You can also invite your viewers to get dressed up for the event, share photos on social media, and if your budget allows, you can send them gift cards to grab a dinner or a snack for the event.

Live video is a great way to humanize your nonprofit, as your viewers are able to see who you are and connect to you.

Pro tip: Add subtitles and closed captioning to make sure your videos are accessible to those with disabilities as well.

8. Use live-streaming to fundraise online

There’s great potential in live streaming when it comes to fundraising. The engagement live streams generate can be a powerful motivator for giving.

You can encourage your viewers to give by asking them to give throughout the stream or ask them right at the end.

Add a link to your donation page in the caption and in the comments. Drive traffic toward your donation page for supporters to donate. Leverage GiveForms donation form for your fundraiser to ensure that the donation process is smooth and convenient for your donors.

GiveForms can be used to facilitate fundraising during virtual events, and all places online.

9. Test all that can be tested

The old “Anything that can go wrong, will go wrong” definitely applies to live streaming. You need to be prepared for a variety of different scenarios when you’re going live. To prepare, identify all that could go wrong and decide what you’re going to do in case one or few of those things happens.

Test everything, but most importantly, your stream. Test your equipment, audio quality, video

quality, internet connection. Confirm your upload speed by testing your connection.

A good benchmark is to have twice as much upload speed available as the bitrate you want to stream at.

Pro tip: Walk through the plan/agenda for the live from the viewer’s perspective, from registration to ambiance, and the interactive elements.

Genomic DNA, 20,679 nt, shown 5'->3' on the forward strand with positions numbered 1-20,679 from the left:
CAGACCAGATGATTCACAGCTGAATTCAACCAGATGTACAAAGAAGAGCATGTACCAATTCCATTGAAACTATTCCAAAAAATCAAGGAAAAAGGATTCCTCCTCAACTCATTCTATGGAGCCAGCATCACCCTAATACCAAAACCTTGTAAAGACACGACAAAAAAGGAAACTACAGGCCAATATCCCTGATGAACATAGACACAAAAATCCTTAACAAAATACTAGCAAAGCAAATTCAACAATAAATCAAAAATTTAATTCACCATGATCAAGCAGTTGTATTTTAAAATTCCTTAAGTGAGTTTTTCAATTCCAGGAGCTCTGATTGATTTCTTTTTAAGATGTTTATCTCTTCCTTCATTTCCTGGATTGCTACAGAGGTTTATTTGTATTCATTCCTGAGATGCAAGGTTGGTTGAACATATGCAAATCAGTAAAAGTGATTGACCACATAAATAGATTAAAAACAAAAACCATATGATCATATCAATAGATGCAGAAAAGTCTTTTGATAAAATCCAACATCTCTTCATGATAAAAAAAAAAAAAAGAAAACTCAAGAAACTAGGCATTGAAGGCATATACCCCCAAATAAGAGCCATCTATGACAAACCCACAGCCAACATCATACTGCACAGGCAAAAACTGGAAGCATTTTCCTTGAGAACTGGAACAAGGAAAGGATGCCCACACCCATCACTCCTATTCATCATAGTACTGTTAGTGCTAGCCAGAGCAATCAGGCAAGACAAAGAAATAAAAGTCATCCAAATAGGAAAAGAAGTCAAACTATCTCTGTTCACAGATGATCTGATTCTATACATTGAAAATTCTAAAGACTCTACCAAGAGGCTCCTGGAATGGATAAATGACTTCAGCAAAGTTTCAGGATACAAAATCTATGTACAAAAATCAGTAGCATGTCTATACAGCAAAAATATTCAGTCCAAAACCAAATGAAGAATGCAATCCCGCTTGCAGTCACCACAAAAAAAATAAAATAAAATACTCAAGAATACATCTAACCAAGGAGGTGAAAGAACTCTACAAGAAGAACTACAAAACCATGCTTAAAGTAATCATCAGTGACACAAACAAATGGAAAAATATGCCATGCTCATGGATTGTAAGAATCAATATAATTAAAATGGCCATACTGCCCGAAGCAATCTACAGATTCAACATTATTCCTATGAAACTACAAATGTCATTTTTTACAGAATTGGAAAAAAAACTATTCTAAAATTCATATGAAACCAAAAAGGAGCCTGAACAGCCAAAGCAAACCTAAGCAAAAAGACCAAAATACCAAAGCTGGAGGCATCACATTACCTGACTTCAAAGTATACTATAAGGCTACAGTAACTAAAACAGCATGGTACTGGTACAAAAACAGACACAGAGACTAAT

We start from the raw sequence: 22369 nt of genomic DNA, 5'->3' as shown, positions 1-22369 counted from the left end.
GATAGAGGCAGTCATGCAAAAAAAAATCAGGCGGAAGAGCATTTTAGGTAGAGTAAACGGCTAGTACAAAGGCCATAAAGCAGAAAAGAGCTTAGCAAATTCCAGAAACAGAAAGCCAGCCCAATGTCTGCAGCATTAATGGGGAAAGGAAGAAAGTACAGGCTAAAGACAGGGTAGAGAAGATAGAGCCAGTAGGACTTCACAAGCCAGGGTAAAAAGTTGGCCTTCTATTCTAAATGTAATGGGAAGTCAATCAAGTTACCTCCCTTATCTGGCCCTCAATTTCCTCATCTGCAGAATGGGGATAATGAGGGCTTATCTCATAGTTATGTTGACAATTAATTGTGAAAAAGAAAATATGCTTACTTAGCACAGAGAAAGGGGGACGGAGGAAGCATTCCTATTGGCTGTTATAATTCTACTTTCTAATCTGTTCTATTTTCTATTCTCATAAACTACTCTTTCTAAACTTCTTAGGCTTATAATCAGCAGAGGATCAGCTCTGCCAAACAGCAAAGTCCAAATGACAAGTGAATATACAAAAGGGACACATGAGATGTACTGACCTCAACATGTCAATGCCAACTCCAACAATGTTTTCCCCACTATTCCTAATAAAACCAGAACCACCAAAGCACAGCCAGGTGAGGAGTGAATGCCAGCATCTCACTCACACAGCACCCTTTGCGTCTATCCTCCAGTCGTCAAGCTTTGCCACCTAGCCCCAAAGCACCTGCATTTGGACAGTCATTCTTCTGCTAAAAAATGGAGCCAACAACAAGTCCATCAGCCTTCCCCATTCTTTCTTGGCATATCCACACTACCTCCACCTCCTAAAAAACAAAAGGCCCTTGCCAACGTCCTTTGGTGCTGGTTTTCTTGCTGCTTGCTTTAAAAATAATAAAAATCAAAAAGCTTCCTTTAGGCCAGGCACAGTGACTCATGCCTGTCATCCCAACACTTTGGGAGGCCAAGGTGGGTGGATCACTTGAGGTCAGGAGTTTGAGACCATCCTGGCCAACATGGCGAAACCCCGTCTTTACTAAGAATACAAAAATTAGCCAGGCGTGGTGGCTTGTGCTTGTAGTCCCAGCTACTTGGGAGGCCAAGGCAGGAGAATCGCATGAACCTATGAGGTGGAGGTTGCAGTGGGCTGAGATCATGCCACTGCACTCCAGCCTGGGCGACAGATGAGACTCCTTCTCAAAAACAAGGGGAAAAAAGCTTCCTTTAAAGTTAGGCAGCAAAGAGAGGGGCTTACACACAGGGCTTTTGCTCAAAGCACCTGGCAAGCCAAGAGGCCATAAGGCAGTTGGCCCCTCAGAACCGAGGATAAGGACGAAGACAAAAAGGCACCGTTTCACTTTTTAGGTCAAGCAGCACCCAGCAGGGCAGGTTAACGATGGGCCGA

10. Follow up and measure

Just like with in-person events, post-event communication is an important component of good event management. Reach out to your supporters after your event and give them some appreciation. For example, you can write personalized thank you emails addressing them by their names. You can even reiterate your call to action if it feels appropriate.

If you mentioned something during your live (e.g. a resource, a book, or a video), now would be a good time to link to those. You can also briefly update them on what your nonprofit intends to do next. Remind your donors about how they are contributing to a larger good.

Furthermore, take some time to look at your success metrics and analyze how your event did. Consider sending a feedback form to your participants to understand what you did well and what could be improved next time. 

Ready to go live?

Live streaming has been redefining how people consume content and interact, and it's making a huge impact on nonprofit fundraising.

Incorporating live streaming can deepen supporter engagement, diversify revenue, and improve overall fundraising.

Overall, live streaming presents one of the biggest opportunities for nonprofits of all sizes, and hopefully these tips will help you get started!


GiveForms can help you raise funds during your virtual events by letting you seamlessly accept donations online. Your supporters can donate using a credit card, PayPal, Google Pay, or bank transfers. With a focus on intuitive, human-centered design, GiveForms goal is to help you increase your online donations.

When you use GiveForms, you gain access to a plethora of nonprofit-specific benefits:

  • A customizable donation page optimized for mobile
  • Embeddable donation forms directly on your website
  • Donor dashboard to help you search, view and export your donations